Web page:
Until the French Huguenots settled in what was then known as Olifantshoek, the only route through the Franschhoek mountains to the interior was along a track created by migrating elephants - hence the name. The route was very narrow and steep, and could not be used by wagons. In 1818 the Cape government contracted a local farmer - SJ Cats - to build a mountain pass. He had no formal training, and completed the road a year later. The route remained dangerous, and wagons could only carry a maximum load of eight bags of corn. Cats’ road soon fell into disuse.
In 1822 Major William Cuthbert Holloway, head of the Colonial Engineer’s department, chaired a commission to examine the feasibility building a pass - either through the Franschoek mountains or through the Hottentots Holland Mountains. The commission calculated that the latter would be five times more expensive, so the choice fell on Franschoek. Labour would be provided by the 150 soldiers of the Royal Africa Corps
stationed temporarily in Cape Town while waiting to be deployed to Sierra Leone.
The pass was completed in 1825 and the road was broad enough for allow two wagons to pass each other. Franschhoek Pass was SA’s first professionally designed and constructed mountain pass, and it also has the country’s oldest stone arch bridge (Jan Joubert’s Gat bridge) - and the oldest still in use.
The town of Franschhoek can be seen from the top of this pass.
6. Du Toit`s Kloof Pass
The Du Toitskloof Pass was completed in 1945, until then the main route to the north was via Bainskloof Pass near Wellington, through Michell's Pass, and then through Ceres to Sutherland and beyond. Some 500 Italian POWs interned in Paarl provided some of the manual Labour to build the pass. At the end of WWII, most of the POWs returned to Italy, and the pass was completed using local labourers.
Du Toitskloof Pass was named after a French Huguenot, Francois du Toit (1664-1731), who owned the farm Kleinbosch in Daljosaphat. His farm was just below the Hawequa cattle track that passed through a narrow kloof and gave access to the land beyond the Hawequa mountains. The track was used by nomadic Khoikhoi stock farmers and free burgher hunters and cattle farmers. Governor Simon van der Stel called the track "Het Oliphants Pad" in a communication with his son and future governor of the Cape, Willem Adriaan. The cattle track probably started in the Blouvlei Valley southeast of Wellington near Hawequa Neck.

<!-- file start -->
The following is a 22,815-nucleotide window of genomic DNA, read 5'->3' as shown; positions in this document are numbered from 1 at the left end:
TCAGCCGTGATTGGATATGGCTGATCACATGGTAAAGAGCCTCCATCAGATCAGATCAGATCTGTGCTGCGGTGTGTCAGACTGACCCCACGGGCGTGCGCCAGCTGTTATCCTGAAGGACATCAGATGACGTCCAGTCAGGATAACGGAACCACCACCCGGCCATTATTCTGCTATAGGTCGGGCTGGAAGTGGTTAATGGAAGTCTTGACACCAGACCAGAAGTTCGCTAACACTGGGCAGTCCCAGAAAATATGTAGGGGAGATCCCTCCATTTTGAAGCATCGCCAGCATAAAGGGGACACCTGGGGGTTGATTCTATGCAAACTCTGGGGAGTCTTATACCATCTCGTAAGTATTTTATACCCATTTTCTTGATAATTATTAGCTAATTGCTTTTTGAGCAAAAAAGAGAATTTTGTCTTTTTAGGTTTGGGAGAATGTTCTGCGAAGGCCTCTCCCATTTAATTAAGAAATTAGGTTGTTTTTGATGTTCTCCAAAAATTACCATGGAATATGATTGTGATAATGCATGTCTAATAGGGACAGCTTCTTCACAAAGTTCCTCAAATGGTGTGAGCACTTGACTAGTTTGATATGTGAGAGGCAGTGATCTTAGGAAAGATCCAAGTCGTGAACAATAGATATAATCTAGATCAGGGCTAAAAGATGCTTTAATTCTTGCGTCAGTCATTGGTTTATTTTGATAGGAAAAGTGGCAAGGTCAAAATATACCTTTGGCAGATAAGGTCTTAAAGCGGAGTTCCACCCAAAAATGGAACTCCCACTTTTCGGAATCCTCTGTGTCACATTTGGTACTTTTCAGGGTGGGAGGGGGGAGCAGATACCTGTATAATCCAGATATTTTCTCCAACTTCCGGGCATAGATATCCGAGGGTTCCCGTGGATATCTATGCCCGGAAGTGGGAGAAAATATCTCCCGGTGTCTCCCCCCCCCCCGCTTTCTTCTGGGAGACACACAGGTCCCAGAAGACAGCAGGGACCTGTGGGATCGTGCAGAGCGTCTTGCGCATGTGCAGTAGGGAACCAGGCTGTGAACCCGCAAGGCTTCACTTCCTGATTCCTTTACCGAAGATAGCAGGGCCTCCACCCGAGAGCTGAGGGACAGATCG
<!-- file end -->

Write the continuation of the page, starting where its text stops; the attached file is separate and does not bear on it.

Several attempts were made to build a wagon road through the pass. In 1785 a farmer called Joshua Joubert started on a private road through the kloof. The road attracted to much traffic that he applied for permission to levy a toll to help finance the rest of the project. The government would however not allow Joubert to build a toll gate, and Joubert was unable to maintain the road.
Featured below are photographs taken on the 2008 VOG West Cape Wander.
7. Bain`s Kloof Pass
Completed in 1853, this pass was designed and built by temporary Wellington resident Andrew Geddes Bain. The Scottish born engineer was the first man to build a road across the Limiet Mountains, the main barrier between the Cape Settlement and the interior. Bain achieved this remarkable feat without any formal engineering training, and then continued to build several more passes in the Western Cape. Bain's Kloof Pass, one of the most picturesque and magnificently constructed passes in South Africa, is a National Monument which blends in perfectly with its natural surroundings.
Featured below are photographs taken on the 2008 VOG West Cape Wander.
8. Bothmanskloof Pass
First built in the 1700s and upgraded through the years by the Divisional Council, Bothmanskloof (or Bothmaskloof Pass) descends the Kasteelberg on the R46 into the Riebeeck Valley, with its olive groves and vineyards spread out below.
Hugging the slopes of the mountain is Riebeeck Kasteel and then just a few kilometres from there is Riebeeck West.
The history of the two villages starts with an inland discovery expedition sent out by Jan van Riebeeck in 1661. They climbed over the Bothmanskloof Pass, already there probably as a footpath forged by large herds of animals. Here they saw 13 quagga, five rhino and thousands of wildebeest. This was an ideal outpost for the expedition, within sight of Cape Town.
In the 1850s the two villages agreed to build a church but, halfway through its construction, the wealthier residents of Riebeeck West pulled out to build another. De Oude Kerk in Riebeeck Kasteel was the first to open in 1855, but three years later it was Riebeeck West that had the first congregation, because they could fund a dominee. This event created a rift, which had since become friendly rivalry.
9. Nuwekloof Pass